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23.01.15

Too much spending on London – and get rid of Pacers by 2020 says MPs

Too much spending is focused on London leaving the rest of the country unfairly stuck using old rolling stock from the capital, according to the Transport Select Committee, who are calling for Pacers to be eliminated by 2020 at the latest.

A new report from the committee has found that Department for Transport spending has been focused too much on London and calls for revised criteria to be published showing that funding allocations reflect the wider needs of the country.

The formula used so far has meant the "far south-west" has been "starved of investment", the MPs said.

They also said it is the responsibility of the DfT to ensure there is sufficient quality rolling stock to operate existing services and on newly electrified lines.

"Ministers must ensure there is sufficient rolling stock – of a decent quality – to run timetabled rail services and maximise the benefits of new infrastructure. Rising numbers of rail passengers have not being matched by investment in new rolling stock, resulting in overcrowding, and passengers unable to board some busy trains,” said Louise Ellman MP, chair of the Committee.

She added that it is “concerning” that the DfT chose to order new trains for passengers in London and the south east while expecting passengers in the rest of the country to be content with reconditioned older trains.

She said: “The secretary of state refused to tell us when the outdated and unpopular Pacer trains will be removed from the rail network — in Wales and the South West, as well as the North. We call for a clear commitment to remove Pacers from the rail network by 2020 at the latest."

The Committee was also critical of Network Rail and the chaos caused by the overrunning Christmas engineering works. They called for Network Rail to have adequate contingency plans and work with Passenger Focus as well as TOCs to improve communication with passengers when engineering works fail.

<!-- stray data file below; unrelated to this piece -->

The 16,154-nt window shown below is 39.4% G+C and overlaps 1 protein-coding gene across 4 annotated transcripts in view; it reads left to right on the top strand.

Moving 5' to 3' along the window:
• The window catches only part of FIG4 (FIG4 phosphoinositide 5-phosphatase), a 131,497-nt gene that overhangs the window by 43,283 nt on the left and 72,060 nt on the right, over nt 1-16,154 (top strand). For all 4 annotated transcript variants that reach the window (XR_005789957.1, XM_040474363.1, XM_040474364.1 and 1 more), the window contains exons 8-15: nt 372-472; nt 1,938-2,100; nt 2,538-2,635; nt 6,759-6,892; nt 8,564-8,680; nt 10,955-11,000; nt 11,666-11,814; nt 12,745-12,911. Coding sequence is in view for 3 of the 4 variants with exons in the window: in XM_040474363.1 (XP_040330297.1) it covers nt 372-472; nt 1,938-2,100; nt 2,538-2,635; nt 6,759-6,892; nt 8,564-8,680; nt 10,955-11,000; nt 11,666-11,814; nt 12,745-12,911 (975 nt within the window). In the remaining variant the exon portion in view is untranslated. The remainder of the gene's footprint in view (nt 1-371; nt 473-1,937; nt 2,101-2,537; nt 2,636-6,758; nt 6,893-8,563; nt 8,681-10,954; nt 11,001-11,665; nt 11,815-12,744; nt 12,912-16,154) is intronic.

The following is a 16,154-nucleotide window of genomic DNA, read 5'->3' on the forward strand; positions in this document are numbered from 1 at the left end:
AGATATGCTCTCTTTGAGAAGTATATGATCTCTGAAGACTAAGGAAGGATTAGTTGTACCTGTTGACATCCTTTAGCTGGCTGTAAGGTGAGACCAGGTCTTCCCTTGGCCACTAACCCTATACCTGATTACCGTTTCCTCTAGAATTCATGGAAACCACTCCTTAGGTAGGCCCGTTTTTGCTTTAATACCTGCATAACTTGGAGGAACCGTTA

Ellman said: “The chaos faced by passengers over Christmas at King’s Cross and Paddington, and the continuing disruption at London Bridge, are unacceptable. They are also a worrying sign for the capacity of Network Rail to manage multiple, complex engineering projects simultaneously. Network Rail must demonstrate that it can deliver key improvements —such as electrification in the North West and the Great Western Main Line — on time, and while still delivering safe an efficient services for all passengers.”

Since Network Rail has become a public sector body, the Committee also believe that the Office of Rail Regulation should reconsider the way it regulates the rail operator, as fines may no longer be the most effective means.

The committee also made a number of other recommendations, including:

  • Greater transparency is essential around rail spending. Criteria used to allocate spending should be published.
  • A traffic-light system should provide clarity on the status of each rail investment project.
  • The public should be able to track the spending and outcomes for each Network Rail spending period
  • The needs of rail freight - a crucial part of the UK economy - must be balanced with those of passenger rail. Government should produce a strategy covering road and rail freight together.
  • The Office of Rail Regulation must consult on the track access charging regime with a view to reducing the current complexity

A DfT spokesman said: “We are investing record amounts in building a world-class railway as part of our long term economic plan and we have ambitious plans to improve rail services in the north. This includes improved east-west journey times through HS3, the replacement of Pacer trains and a £1bn investment programme in the region’s railways.

“Together they will improve services for passengers and help close the economic gap between north and south. We have made it clear to Network Rail that we expect the company to deliver the government’s investment programme on-time and on-budget.”

(Image source: Alvey and Towers)

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